The Air Pollution Menace and How Avaya is Fighting It

The business communications software, systems and services player provides insights on how enterprises in India, with the help of modern day technologies, can reduce growing pollution levels in the country.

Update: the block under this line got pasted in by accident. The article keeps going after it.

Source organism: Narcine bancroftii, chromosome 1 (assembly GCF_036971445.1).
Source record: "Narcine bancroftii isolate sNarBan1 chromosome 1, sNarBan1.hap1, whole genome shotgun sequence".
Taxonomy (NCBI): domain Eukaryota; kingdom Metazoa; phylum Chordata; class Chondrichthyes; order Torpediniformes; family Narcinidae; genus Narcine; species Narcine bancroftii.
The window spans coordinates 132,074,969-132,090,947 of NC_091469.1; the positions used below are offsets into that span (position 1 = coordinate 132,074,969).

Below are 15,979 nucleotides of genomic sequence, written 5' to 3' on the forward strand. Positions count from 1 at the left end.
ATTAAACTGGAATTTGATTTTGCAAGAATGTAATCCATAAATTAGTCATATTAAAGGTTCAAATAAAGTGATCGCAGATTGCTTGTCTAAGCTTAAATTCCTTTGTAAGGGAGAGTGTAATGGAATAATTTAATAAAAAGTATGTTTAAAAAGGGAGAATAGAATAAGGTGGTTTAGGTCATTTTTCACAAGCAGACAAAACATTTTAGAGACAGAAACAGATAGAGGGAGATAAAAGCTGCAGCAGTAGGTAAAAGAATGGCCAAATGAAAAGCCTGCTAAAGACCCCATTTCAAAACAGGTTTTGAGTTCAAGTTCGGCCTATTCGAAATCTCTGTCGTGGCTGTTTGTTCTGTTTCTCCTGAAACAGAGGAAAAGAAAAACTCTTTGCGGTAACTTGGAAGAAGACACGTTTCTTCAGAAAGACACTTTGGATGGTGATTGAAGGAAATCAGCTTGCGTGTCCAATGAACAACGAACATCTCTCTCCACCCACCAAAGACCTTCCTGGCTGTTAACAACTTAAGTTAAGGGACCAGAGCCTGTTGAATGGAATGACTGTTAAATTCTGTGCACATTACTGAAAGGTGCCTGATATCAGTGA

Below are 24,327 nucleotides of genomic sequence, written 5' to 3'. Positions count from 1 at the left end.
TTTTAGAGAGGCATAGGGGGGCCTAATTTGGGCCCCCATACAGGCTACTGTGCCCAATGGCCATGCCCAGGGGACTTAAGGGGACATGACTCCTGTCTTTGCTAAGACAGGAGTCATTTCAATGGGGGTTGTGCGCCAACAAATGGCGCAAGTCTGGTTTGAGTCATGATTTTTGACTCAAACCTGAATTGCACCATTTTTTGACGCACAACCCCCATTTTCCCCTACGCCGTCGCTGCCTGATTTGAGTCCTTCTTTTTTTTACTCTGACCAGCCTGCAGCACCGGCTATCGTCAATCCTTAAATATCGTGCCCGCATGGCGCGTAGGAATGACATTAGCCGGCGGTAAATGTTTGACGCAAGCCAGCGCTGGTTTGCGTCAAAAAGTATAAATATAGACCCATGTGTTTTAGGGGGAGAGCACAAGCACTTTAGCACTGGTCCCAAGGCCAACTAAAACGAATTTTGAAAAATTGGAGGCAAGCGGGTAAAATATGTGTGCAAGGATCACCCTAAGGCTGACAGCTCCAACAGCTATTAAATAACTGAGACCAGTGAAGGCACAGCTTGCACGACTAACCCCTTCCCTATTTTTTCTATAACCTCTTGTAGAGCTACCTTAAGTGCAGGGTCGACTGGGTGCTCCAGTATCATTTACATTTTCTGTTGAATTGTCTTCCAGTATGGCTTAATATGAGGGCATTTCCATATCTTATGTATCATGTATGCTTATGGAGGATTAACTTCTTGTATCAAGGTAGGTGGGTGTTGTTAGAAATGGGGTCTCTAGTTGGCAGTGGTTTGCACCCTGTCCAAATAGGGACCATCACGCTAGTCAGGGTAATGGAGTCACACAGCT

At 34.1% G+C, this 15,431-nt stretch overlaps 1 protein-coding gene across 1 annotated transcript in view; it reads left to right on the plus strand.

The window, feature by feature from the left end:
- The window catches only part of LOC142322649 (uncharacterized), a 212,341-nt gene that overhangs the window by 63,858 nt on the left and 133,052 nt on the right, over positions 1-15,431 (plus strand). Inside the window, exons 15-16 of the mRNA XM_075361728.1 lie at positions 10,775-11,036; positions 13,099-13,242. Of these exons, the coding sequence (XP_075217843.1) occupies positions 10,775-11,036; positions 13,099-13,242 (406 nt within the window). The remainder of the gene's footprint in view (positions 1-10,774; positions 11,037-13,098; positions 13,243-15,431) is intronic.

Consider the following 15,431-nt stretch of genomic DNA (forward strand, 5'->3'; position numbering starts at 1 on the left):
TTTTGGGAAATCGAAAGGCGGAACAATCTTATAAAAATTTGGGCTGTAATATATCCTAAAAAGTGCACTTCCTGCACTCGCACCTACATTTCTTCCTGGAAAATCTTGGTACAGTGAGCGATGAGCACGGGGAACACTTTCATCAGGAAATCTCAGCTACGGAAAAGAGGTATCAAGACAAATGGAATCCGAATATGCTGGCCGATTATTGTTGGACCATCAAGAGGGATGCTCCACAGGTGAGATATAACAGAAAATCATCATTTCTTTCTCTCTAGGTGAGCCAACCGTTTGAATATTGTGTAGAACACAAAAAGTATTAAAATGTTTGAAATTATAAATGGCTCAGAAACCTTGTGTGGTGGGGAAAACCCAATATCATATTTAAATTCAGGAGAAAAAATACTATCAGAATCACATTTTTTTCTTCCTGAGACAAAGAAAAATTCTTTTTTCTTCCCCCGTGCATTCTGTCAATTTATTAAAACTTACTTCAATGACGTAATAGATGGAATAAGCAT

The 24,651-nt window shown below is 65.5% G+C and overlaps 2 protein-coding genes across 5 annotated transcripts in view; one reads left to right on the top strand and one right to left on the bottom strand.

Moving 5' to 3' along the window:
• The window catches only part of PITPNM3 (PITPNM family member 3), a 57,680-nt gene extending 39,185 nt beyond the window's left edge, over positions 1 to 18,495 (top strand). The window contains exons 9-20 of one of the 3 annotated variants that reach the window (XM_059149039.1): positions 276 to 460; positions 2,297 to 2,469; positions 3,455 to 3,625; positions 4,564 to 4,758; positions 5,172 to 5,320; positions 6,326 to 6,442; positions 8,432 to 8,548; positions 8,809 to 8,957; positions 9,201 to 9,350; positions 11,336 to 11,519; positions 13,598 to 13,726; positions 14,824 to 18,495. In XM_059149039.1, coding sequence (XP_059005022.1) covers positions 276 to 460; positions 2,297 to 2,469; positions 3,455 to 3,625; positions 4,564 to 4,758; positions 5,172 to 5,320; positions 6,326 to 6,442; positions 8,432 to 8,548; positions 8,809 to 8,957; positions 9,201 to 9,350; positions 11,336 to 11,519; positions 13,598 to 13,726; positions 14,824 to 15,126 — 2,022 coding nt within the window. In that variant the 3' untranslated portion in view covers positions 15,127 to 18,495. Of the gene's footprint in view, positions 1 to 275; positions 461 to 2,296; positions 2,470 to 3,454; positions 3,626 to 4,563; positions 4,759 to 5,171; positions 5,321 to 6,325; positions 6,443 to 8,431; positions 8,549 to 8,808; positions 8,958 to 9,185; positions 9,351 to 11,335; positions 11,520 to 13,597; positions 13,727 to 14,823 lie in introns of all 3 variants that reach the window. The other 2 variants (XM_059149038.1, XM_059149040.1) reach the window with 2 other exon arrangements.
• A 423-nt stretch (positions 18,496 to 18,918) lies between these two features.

November is the cruelest month and winter, the worst of seasons, breeding smog episodes in India’s capital at a level unheard of elsewhere on this planet. Globally, if three consecutive days report ‘severe’ (worst category) air pollution on the air quality index, then that qualifies as ‘smog.’ November 2015 had 73 per cent of days in severe category. And in 2015 winter alone, Delhites have seen 11 such episodes, according to a study by the Center for Science and Environment (CSE), a city-based public interest think tank. Alarming levels of toxic air in Delhi is  prompting authorities into crisis actions like the odd and even system, in which a private car and two-wheeler will be allowed to run on the streets on alternate days depending on whether its license number ends in an even or odd number. A 15-day trial run of this vehicle rationing plan has just concluded on January 15. In some ways, it might be comforting to think that Indian cities are not nearly as polluted as their peers in China but facts prove otherwise. A report published by the World Health Organization (WHO) a little more than a year ago, says 13 of the top 20 cities with the most polluted air are from India. Delhi tops the list of 1,622 cities worldwide assessed by the international public health agency for PM2.5, a fine cancer-causing particle 2.5 micrometers across or less that can penetrate regions of our lungs. Meanwhile, very small ones can slip into the cardiovascular system, brain, etc. Delhi had 153 micrograms of PM2.5 per cubic meter; contrast this with the WHO advisory of less than 10 micrograms of PM2.5 per cubic meter. Along with Delhi, 13 other Indian cities also stand named and shamed to the ignoble list of the world’s most polluted urban dwellings. What’s more, more cities in India than in China see extremely high levels of air pollution. In terms of PM10 (particles smaller than or about 10 micrometers in diameter), Delhi’s stats are 28x more than what experts would typically consider safe. PM10 is responsible for bronchial and pulmonary health problems, and, in sum, the suspended particle in the air is the main culprit for diseases like lung cancer and respiratory diseases, heart conditions, strokes, premature births, birth defects, and premature death. Apart from shrinking lifespan, toxic air also takes the edge off workforce productivity. As medical cost soars, it brings an additional burden on the already-stretched national health spend. Still again, it’s not just Delhi that’s the problem. Even two Indian cities that met the national ambient air quality standards had air pollution levels at six times the levels prescribed by WHO. Overall, India crashed 32 places down the ladder in the global Environment Performance Index (EPI) rankings 2014 - where air pollution is a key parameter - to settle at a low of 155 among 178 nations! Indian cities owe their bad reputation for air quality to several factors. India is a diesel-guzzling republic; diesel accounts for about 42 percent of the country’s fossil fuel consumption. 42 percent of passenger vehicles sold in 2013-14 were diesel-powered ones that belch out large amounts of PM2.5 particles. Since 2012, diesel engine exhaust is being considered a “known carcinogen” for lung cancers. Seen in this light, the recent Supreme Court ban on the registration of diesel SUVs and high-end vehicles in excess of 2000cc in the capital city until March 31 makes eminent sense. Low emission standards in the country are also to blame. As things stand, Bharat Stage IV emission standard (based on Euro IV) applies only in a few cities while the rest of the country is still on Bharat Stage III (based on Euro III). On the emission standards front, there is a lot of catching up that India badly needs to do, so the government has recently decided to leapfrog to Bharat Stage VI (based on Euro VI) by 2020, skipping Stage V. This quantum jump calls for significant commitment from auto makers to produce Euro VI-compliant vehicles. Oil companies must upgrade refineries before they can start churning out superior Euro VI fuel. Despite that, this is a welcome move since it shows the potential to cut air pollution by particulate matter by as much as 90 percent. Other factors responsible for poor air quality include adulteration of higher-priced fuels with cheaper ones, vehicles burning fuel less efficiently at low speeds, diesel-fuelled generators in apartments, and coal-burning factories. At INR 37.20 per kg, compressed natural gas (CNG) for automobiles in Delhi is only 17 peercent cheaper than diesel at INR 45.27. In 2002-03, CNG was cheaper than diesel by about 46.71 percent. Lowering the price of CNG, billed as a cleaner alternative to other fossil fuels, will prove a shot in the arm for public transport buses, minibuses, taxis, and CNG cars. Rural India is not better off either in the matter of air quality. Animal dung fuel and kerosene stoves result in significant pollution, especially of indoor air, in rural homes. As electricity grid extends to India’s villages and rural households enjoy improved access to cleaner fuels (including biogas produced from animal dung), air pollution levels are expected to come down, notably. There are plenty of ways businesses can join this conversation, open some windows, and help clear the air we breathe. The journey, in my view, starts with a public disclosure of their greenhouse emissions. As Jack Cranfield, author of the Chicken Soup for the Soul series once said, “You can’t heal what you don’t acknowledge.”  Year on year, they must share where they are on their carbon management journey. That kind of transparency ensures the difference between companies that do and don’t is stark. For example, UK-based CDP works with many large businesses, helping them put in place a carbon emission strategy. Adoption of videoconferencing systems, for instance, can help businesses cut air travel, air fares and hotel bills, not to speak of jet lag significantly. More importantly, it will reduce the environment impact of air travel. Because air travel produces far more emissions than road, rail or ship. Besides emissions at cruising altitudes (25,000-40,000 ft.) have a far more negative impact on climate change. Fuzzy, shaky and low-quality video images of the old days are out. And in comes high-definition crisp video with smooth user motion. Meeting in-person is largely about being able to see eye to eye and talk heart to heart. Contemporary video conferencing solutions mimic this in-person experience down to the last detail. Also, joining a video call is nothing complicated – even first-time users know that – and doesn’t require support from the IT team. With the latest solutions, participants can talk anytime, from any network (home or office or public network). No matter what device you are on – smart phone, tablet, laptop, or desktop, you can engage your audience and communicate more clearly and effectively than before. The stats on greenhouse emissions saved by using conferencing systems is also pleasing to the ear. An MNC with revenues with more than 13,000 employees worldwide cut CO2 emissions by 46 percent and travel by 44 percent, within the first six months of adopting desktop and mobile videoconferencing systems across the business. During this time, more than 100,000 meetings were held, with over 310,000 participating. No doubt, transporting products by ship requires extra planning compared to air shipment. But a little planning can pay off not only by way of reduced cost of ocean transport but also through decreased greenhouse gas (e.g., CO2) emissions. Changing product design is another way to reduce space and packaging material. (Seemingly) little things can make a difference here. As an example, replacing the ‘U’-shaped foot stand of a telephone with a ‘T’-shaped one will allow the product to be shipped in smaller boxes. This means more phones can be shipped per pallet, the piece of equipment that enables the handling of stacked goods. The result is reduced air freight weight and ocean/truck freight space. In turn, this translates to a significant drop in CO2 emissions. It is difficult to pin down just what it is that drives a business to restyle a product in a certain way; it could be intuition, math, logic and what not. In case of another model of phone, maybe, a flip stand is seen to consume a lot of space. Why not, uninstall the stand and nest it in the package it was possible to reduce the package size by, say, x percent. Later at the site of installation, the stand can be very easily snapped in place. At Avaya, we ship 8 out of 10 products via ocean rather than high-emission air travel. Certainly, it demands of us some extra planning, but the positive effect is worth all that effort: Substantial reduction in transport costs. And what’s more, associated greenhouse gas emissions have dropped by as much as 47 times! (The author is Managing Director, India and SAARC, Avaya)